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Saturday, April 28, 2012

HANDSOME TRANSOM

TRANSOM LIGHT, LANCASTER, KENTUCKY

Lancaster, Kentucky is a small town that had a population of 3,734 in the 2000 census. Within the town's borders you will find a diverse collection of vintage structures represented by commercial buildings as well as homes.


I have been taking photos of these structures for a few years. One of my favorite places to visit in Lancaster is the Garrard County Historical Society. It is a place where extremely knowledgeable folks hang out and can answer most questions about Garrard County and Lancaster. 


I took the photo above in Lancaster. My eyes had floated to the transom light above a commercial building doorway. If you look closely at the above square window, that is located above the entrance door, you can make out a name of G. C. Walker. This square window is called the transom light. Transoms became a building tradition in the 1800s with a name and/or address  placed in gold leaf on the transom's glass. 


After the 1800s, transom lights over doors slowly lost their popularity.  These old transoms were hinged and could be independently opened from the door below it, thus providing light and ventilation to the interior.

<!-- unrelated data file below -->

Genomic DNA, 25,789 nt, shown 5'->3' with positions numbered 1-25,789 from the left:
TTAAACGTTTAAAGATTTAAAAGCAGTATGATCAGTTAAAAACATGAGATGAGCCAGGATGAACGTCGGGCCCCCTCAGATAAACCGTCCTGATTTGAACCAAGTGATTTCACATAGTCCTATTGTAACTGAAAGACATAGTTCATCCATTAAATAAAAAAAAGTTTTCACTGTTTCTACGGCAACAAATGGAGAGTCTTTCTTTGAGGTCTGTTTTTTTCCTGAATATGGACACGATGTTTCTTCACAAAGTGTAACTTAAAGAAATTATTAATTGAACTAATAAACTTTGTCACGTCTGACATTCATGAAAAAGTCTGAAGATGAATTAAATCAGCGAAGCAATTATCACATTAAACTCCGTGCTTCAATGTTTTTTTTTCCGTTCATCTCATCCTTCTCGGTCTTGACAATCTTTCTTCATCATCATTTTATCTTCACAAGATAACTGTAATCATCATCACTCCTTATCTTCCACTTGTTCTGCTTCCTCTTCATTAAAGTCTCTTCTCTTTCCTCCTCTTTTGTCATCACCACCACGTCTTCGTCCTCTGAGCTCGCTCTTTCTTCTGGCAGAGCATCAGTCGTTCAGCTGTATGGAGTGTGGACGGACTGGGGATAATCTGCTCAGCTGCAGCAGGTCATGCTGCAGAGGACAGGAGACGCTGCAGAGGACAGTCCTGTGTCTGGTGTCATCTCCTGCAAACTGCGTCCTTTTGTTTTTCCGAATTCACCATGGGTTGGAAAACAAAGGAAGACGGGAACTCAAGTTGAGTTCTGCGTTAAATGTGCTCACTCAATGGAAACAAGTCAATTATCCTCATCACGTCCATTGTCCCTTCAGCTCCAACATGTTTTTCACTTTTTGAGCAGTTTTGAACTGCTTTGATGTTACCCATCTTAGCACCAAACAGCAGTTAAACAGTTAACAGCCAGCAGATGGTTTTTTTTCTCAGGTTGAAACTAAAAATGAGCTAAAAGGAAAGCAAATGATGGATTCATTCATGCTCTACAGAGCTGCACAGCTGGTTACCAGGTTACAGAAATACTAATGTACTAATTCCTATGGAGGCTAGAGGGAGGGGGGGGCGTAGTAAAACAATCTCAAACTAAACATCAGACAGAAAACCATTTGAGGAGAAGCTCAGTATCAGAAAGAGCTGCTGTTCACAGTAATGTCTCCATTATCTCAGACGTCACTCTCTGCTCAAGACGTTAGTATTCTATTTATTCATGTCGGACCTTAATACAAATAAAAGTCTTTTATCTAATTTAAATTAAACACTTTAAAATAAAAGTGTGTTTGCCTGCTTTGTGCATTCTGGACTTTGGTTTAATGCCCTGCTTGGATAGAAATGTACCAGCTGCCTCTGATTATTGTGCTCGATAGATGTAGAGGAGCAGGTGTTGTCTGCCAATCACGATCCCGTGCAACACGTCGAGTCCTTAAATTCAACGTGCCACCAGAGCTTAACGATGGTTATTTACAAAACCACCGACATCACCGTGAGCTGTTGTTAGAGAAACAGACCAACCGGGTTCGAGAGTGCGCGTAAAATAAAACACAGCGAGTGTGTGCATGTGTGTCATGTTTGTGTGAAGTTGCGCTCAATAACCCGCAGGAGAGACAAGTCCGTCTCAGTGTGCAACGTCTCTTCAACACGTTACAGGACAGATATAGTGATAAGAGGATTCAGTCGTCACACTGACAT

This transom light is especially handsome as it incorporates the Victorian architectural features that surround it.  I'm sure there are a few other transoms in Lancaster that I have not noticed. 


Lancaster has so many beautiful homes and commercial structures that are unique, both small and large. I plan on many more photo sessions in this quaint town. 


Reference:
 To view an old transom in a kitchen visit
 old house web

20 comments:

  1. It is too bad transoms are a thing of the past. I have always loved them and I will put them in my dollhouses to keep them alive and well.

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    1. Lady Jane -- Transoms in your dollhouses would be unique. I am impressed with your detail -- barbara

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  2. What neat old windows these are. I have a narrow multi paned (4) one that I adapted into a photo frame. It still has the hardware and old chain attached. I took 4 black & white photos of my hubby as a boy and taped them behind the window panes. It made a wonderful frame for them. It's my favorite piece on my bedroom wall.